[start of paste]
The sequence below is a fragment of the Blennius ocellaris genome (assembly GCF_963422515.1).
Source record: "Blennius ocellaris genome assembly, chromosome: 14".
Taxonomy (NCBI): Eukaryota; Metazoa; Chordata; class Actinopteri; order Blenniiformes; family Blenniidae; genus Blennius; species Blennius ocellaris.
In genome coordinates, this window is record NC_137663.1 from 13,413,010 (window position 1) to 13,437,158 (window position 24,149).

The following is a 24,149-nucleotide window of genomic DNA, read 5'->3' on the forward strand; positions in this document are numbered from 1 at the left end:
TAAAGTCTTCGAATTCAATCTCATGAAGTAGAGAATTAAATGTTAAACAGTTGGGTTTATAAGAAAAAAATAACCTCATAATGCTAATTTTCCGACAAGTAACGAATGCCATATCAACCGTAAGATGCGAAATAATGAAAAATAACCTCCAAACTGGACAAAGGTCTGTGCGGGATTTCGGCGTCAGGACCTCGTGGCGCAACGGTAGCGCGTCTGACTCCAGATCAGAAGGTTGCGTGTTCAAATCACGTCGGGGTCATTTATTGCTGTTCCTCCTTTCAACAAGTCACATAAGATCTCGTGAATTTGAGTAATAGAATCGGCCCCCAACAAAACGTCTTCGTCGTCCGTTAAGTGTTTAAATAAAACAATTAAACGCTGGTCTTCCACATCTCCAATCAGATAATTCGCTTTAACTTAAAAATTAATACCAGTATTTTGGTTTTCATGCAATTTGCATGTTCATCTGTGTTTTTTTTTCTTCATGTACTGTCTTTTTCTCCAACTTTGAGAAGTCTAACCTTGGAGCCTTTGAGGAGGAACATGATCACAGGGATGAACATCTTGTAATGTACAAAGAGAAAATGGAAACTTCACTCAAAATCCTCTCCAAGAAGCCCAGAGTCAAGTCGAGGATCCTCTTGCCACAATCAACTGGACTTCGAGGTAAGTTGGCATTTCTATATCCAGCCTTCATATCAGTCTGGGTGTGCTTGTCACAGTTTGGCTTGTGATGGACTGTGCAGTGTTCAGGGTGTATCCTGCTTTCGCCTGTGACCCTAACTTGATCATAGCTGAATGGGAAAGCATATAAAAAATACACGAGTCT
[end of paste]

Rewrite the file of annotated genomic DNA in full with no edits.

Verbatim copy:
The sequence below is a fragment of the Blennius ocellaris genome (assembly GCF_963422515.1).
Source record: "Blennius ocellaris genome assembly, chromosome: 14".
Taxonomy (NCBI): Eukaryota; Metazoa; Chordata; class Actinopteri; order Blenniiformes; family Blenniidae; genus Blennius; species Blennius ocellaris.
In genome coordinates, this window is record NC_137663.1 from 13,413,010 (window position 1) to 13,437,158 (window position 24,149).

The following is a 24,149-nucleotide window of genomic DNA, read 5'->3' on the forward strand; positions in this document are numbered from 1 at the left end:
TAAAGTCTTCGAATTCAATCTCATGAAGTAGAGAATTAAATGTTAAACAGTTGGGTTTATAAGAAAAAAATAACCTCATAATGCTAATTTTCCGACAAGTAACGAATGCCATATCAACCGTAAGATGCGAAATAATGAAAAATAACCTCCAAACTGGACAAAGGTCTGTGCGGGATTTCGGCGTCAGGACCTCGTGGCGCAACGGTAGCGCGTCTGACTCCAGATCAGAAGGTTGCGTGTTCAAATCACGTCGGGGTCATTTATTGCTGTTCCTCCTTTCAACAAGTCACATAAGATCTCGTGAATTTGAGTAATAGAATCGGCCCCCAACAAAACGTCTTCGTCGTCCGTTAAGTGTTTAAATAAAACAATTAAACGCTGGTCTTCCACATCTCCAATCAGATAATTCGCTTTAACTTAAAAATTAATACCAGTATTTTGGTTTTCATGCAATTTGCATGTTCATCTGTGTTTTTTTTTCTTCATGTACTGTCTTTTTCTCCAACTTTGAGAAGTCTAACCTTGGAGCCTTTGAGGAGGAACATGATCACAGGGATGAACATCTTGTAATGTACAAAGAGAAAATGGAAACTTCACTCAAAATCCTCTCCAAGAAGCCCAGAGTCAAGTCGAGGATCCTCTTGCCACAATCAACTGGACTTCGAGGTAAGTTGGCATTTCTATATCCAGCCTTCATATCAGTCTGGGTGTGCTTGTCACAGTTTGGCTTGTGATGGACTGTGCAGTGTTCAGGGTGTATCCTGCTTTCGCCTGTGACCCTAACTTGATCATAGCTGAATGGGAAAGCATATAAAAAATACACGAGTCT